## Cost Risk Analysis Basics: The Three-Point Estimate and …

The basic idea of bootstrapping is to use a sample dataset of modest size to simulate an entire population. An example is provided by carrying out calculations to derive a 95% CI of the mean using the data that were analyzed in (; ). Here, 55 data points comprise the original sample of measured GFP intensities. In the first round of bootstrapping, the 55 data points are randomly to obtain a new data set of 55 values (). Notice that, by sampling randomly with replacement, some of the data points from the original dataset are missing, whereas others are repeated two or more times. A mean is then calculated for the re-sampled set, along with other statistical parameters that may be of interest. Round one is done. The results of rounds two and three are also shown for clarity (). Now repeat 3,997 more times. At this point, there should be 4,000 means obtained entirely through re-sampling. Next, imagine lining up the 4,000 means from lowest to highest, top to bottom (). We can partition off the lowest (top of list) 2.5% of values by drawing a line between the mean values at positions 100 and 101. We can also do this for the highest (bottom of list) 2.5% of values by drawing a line between the means at positions 3,900 and 3,901. To get a 95% CI, we simply report the mean values at positions 101 (14.86890) and 3900 (19.96438). Put another way, had we carried out just 40 iterations^{} instead of 4,000, the 95% CI would range from the second highest to the second lowest number. Thus, at its core, bootstrapping is conceptually very simple^{}. The fact that it's a bear computationally matters only to your computer.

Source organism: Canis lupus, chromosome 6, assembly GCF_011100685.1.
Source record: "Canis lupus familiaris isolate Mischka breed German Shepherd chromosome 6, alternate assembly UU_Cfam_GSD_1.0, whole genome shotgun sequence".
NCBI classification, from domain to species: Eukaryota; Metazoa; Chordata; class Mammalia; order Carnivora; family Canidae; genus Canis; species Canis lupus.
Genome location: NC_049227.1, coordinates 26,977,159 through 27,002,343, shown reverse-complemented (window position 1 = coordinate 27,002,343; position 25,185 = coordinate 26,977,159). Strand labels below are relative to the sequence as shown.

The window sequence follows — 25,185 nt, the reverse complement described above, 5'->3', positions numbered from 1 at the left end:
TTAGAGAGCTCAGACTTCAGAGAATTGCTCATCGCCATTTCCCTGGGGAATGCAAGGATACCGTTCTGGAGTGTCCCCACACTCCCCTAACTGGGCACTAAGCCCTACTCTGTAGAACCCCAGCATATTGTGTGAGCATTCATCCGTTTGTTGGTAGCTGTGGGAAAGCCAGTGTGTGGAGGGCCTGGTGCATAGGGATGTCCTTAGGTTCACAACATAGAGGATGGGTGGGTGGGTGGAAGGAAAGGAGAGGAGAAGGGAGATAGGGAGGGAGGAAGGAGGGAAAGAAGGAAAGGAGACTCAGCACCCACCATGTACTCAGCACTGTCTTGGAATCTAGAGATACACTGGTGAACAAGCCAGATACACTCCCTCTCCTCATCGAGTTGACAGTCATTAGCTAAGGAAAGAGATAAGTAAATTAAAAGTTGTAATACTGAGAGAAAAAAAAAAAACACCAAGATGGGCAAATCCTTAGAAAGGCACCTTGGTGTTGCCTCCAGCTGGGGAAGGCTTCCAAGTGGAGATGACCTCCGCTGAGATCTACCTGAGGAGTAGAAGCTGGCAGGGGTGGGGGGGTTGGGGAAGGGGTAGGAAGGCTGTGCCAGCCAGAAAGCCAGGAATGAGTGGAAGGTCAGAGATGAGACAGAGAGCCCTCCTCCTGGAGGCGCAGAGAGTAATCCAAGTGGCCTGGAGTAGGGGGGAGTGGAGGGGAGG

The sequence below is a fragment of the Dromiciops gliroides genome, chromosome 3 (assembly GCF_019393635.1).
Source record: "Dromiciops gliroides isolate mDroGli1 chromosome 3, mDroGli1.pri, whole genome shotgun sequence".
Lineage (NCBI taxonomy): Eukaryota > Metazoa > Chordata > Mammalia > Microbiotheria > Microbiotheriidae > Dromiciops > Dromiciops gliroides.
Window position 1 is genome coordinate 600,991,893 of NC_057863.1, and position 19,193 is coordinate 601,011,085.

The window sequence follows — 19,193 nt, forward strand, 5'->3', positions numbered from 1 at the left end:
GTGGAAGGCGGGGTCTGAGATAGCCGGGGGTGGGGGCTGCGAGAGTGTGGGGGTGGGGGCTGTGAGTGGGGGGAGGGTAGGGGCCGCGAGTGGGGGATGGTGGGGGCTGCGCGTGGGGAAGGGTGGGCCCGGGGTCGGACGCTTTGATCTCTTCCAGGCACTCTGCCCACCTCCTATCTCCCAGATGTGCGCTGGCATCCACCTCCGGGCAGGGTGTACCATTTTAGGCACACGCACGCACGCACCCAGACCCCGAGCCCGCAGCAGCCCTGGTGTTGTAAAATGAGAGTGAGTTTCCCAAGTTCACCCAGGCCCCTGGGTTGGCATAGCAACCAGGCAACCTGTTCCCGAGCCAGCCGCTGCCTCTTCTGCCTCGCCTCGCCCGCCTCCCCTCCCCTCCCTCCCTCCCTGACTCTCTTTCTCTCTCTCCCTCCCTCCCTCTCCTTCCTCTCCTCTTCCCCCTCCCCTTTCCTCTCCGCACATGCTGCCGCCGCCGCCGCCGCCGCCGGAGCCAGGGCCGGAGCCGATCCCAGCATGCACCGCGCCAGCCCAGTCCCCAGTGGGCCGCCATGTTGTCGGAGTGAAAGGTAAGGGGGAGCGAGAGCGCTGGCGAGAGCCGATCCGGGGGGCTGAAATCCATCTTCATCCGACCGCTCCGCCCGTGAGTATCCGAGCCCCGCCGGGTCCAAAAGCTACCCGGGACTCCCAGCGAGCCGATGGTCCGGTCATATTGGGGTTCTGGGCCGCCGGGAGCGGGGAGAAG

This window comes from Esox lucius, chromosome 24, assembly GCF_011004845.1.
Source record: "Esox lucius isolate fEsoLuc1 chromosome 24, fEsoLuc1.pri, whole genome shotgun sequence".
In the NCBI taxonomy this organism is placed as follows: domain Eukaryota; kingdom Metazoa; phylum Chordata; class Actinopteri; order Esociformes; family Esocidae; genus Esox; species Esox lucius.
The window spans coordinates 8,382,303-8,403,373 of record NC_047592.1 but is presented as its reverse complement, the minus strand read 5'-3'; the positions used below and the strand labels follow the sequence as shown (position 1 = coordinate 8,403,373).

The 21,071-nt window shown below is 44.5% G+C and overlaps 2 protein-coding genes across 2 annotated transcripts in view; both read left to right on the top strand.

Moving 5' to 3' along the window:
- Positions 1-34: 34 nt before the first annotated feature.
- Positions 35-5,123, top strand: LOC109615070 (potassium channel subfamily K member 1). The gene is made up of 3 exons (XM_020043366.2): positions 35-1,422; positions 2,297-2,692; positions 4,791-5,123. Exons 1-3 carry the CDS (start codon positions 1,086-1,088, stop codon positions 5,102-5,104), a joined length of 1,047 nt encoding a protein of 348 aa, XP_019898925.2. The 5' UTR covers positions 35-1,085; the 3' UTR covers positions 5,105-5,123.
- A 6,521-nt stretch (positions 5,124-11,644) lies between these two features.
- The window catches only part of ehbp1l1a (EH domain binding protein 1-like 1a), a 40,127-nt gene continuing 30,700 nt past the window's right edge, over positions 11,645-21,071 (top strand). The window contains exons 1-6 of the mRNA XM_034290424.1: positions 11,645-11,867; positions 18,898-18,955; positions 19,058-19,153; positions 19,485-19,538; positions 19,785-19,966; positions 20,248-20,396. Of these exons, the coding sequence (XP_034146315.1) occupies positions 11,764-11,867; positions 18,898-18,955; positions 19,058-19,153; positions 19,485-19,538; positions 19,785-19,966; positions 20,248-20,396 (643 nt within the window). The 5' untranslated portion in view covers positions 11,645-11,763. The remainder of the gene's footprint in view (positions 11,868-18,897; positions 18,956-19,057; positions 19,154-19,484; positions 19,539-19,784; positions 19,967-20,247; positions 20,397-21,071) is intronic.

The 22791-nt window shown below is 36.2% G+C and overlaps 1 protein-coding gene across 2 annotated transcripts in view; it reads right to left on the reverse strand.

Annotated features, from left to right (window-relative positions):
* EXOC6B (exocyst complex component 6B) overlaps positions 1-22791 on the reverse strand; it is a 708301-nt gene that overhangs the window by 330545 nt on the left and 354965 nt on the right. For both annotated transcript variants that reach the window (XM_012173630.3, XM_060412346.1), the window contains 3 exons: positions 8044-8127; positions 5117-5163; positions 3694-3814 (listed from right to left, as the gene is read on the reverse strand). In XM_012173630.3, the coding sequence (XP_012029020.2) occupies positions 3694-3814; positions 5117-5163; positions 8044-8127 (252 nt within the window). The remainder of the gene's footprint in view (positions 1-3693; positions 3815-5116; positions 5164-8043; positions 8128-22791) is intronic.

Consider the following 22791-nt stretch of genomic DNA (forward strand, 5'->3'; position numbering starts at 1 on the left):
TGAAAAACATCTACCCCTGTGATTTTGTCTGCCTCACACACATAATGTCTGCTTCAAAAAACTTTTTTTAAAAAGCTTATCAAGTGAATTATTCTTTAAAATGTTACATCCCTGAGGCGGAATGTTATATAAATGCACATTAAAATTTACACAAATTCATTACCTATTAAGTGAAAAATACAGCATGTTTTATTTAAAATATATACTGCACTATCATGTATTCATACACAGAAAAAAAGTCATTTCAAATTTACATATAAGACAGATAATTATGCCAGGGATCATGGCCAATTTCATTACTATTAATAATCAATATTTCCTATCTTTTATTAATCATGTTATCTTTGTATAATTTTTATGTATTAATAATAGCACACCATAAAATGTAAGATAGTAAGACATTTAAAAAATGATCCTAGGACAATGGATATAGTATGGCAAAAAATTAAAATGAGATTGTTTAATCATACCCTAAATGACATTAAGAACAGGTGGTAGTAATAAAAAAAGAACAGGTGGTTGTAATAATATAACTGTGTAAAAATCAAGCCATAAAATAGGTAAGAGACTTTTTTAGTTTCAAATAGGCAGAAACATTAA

The last test shown in is the output from confidence interval calculations for two ratios. This test was carried out using an Excel tool that is included in this chapter^{}. To use this tool, we must enter for each paired experiment the mean (termed “estimate”) and the SE (“SE of est”) and must also choose a confidence level (). Looking at the results of the statistical analysis of ratios (), we generally observe much crisper results than were provided by the -tests. For example, in the three cases where comparisons were made only within individual blots, all three showed significant differences corresponding to ^{}. In contrast, as would be expected, combining lane data between different blots to obtain ratios did not yield significant results, even though the ratios were of a similar magnitude to the blot-specific data. Furthermore, although combining all values to obtain means for the ratios did give

## This quote comes from Walton’s first letter to his sister in England

The proper understanding and use of statistical tools are essential to the scientific enterprise. This is true both at the level of designing one's own experiments as well as for critically evaluating studies carried out by others. Unfortunately, many researchers who are otherwise rigorous and thoughtful in their scientific approach lack sufficient knowledge of this field. This methods chapter is written with such individuals in mind. Although the majority of examples are drawn from the field of biology, the concepts and practical applications are also relevant to those who work in the disciplines of molecular genetics and cell and developmental biology. Our intent has been to limit theoretical considerations to a necessary minimum and to use common examples as illustrations for statistical analysis. Our chapter includes a description of basic terms and central concepts and also contains in-depth discussions on the analysis of means, proportions, ratios, probabilities, and correlations. We also address issues related to sample size, normality, outliers, and non-parametric approaches.